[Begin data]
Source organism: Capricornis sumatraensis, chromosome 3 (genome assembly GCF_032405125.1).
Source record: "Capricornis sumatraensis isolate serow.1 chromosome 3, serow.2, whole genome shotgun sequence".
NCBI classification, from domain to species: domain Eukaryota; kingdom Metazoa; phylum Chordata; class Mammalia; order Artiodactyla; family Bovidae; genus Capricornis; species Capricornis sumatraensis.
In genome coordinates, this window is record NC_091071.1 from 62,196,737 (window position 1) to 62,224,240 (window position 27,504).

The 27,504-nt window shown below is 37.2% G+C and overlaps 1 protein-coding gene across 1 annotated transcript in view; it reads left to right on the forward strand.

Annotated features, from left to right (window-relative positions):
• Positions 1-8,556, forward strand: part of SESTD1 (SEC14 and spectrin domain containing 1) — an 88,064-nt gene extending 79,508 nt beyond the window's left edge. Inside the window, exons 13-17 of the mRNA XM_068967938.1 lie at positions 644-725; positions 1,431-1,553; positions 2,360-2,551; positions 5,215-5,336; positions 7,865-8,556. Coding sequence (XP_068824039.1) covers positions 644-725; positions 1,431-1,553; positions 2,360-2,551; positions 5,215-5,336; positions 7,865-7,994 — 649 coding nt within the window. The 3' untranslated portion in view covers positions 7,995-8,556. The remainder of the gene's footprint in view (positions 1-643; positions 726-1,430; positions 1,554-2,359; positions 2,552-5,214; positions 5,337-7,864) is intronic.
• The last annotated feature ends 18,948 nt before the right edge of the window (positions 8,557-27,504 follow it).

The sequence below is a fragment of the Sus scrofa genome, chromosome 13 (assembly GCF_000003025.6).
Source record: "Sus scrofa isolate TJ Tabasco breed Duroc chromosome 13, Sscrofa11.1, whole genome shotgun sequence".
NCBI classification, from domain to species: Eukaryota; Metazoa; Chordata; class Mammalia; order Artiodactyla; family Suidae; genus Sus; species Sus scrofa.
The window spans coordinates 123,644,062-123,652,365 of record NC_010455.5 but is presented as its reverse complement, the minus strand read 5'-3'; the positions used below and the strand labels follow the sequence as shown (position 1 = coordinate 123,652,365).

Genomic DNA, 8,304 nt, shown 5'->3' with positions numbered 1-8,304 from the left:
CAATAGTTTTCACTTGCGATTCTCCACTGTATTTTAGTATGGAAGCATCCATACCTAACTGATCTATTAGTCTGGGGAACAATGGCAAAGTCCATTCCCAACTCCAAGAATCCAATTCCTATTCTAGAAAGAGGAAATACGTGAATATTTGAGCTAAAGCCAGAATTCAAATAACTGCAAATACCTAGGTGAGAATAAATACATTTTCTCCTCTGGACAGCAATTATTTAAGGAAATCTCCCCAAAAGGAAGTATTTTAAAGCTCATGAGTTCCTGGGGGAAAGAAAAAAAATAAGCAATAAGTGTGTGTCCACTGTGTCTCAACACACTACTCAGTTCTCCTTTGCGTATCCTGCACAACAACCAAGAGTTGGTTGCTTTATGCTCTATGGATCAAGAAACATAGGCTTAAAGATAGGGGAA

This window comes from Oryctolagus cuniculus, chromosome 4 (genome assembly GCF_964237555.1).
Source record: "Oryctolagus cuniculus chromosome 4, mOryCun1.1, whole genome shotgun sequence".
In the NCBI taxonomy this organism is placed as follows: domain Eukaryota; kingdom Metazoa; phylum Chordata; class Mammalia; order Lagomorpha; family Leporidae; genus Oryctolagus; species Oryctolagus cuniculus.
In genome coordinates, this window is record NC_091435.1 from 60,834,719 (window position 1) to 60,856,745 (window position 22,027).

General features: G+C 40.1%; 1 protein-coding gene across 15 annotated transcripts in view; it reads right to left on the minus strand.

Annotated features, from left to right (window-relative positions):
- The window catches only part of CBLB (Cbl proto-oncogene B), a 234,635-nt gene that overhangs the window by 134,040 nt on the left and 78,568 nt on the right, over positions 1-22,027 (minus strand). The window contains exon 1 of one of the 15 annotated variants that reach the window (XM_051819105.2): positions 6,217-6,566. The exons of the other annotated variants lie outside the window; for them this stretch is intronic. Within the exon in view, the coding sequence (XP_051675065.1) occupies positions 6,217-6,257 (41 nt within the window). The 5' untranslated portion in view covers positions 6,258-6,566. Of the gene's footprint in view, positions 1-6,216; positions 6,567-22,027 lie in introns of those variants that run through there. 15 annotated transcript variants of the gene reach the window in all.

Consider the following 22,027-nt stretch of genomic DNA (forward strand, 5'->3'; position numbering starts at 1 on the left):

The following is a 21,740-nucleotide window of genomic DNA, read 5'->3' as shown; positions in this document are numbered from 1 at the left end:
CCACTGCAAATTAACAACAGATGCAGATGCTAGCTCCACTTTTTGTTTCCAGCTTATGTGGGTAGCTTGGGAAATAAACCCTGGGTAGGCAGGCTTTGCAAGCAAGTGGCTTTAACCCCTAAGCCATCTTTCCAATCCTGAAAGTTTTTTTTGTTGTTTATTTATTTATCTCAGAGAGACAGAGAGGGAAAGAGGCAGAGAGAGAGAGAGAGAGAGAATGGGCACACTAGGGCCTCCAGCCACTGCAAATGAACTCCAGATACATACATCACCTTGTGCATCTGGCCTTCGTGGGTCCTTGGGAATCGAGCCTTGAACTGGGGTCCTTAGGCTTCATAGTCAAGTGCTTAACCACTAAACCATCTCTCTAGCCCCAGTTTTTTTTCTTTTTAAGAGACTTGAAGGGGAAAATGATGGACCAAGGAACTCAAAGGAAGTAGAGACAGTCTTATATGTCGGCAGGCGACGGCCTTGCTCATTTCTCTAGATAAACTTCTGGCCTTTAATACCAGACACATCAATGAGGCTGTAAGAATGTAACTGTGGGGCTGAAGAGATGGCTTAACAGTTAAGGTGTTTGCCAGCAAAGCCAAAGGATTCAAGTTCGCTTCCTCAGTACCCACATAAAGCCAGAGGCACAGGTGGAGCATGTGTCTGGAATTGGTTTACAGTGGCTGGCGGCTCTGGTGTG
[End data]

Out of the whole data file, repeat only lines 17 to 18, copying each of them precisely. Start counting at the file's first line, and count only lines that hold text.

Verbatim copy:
In the NCBI taxonomy this organism is placed as follows: domain Eukaryota; kingdom Metazoa; phylum Chordata; class Mammalia; order Lagomorpha; family Leporidae; genus Oryctolagus; species Oryctolagus cuniculus.
In genome coordinates, this window is record NC_091435.1 from 60,834,719 (window position 1) to 60,856,745 (window position 22,027).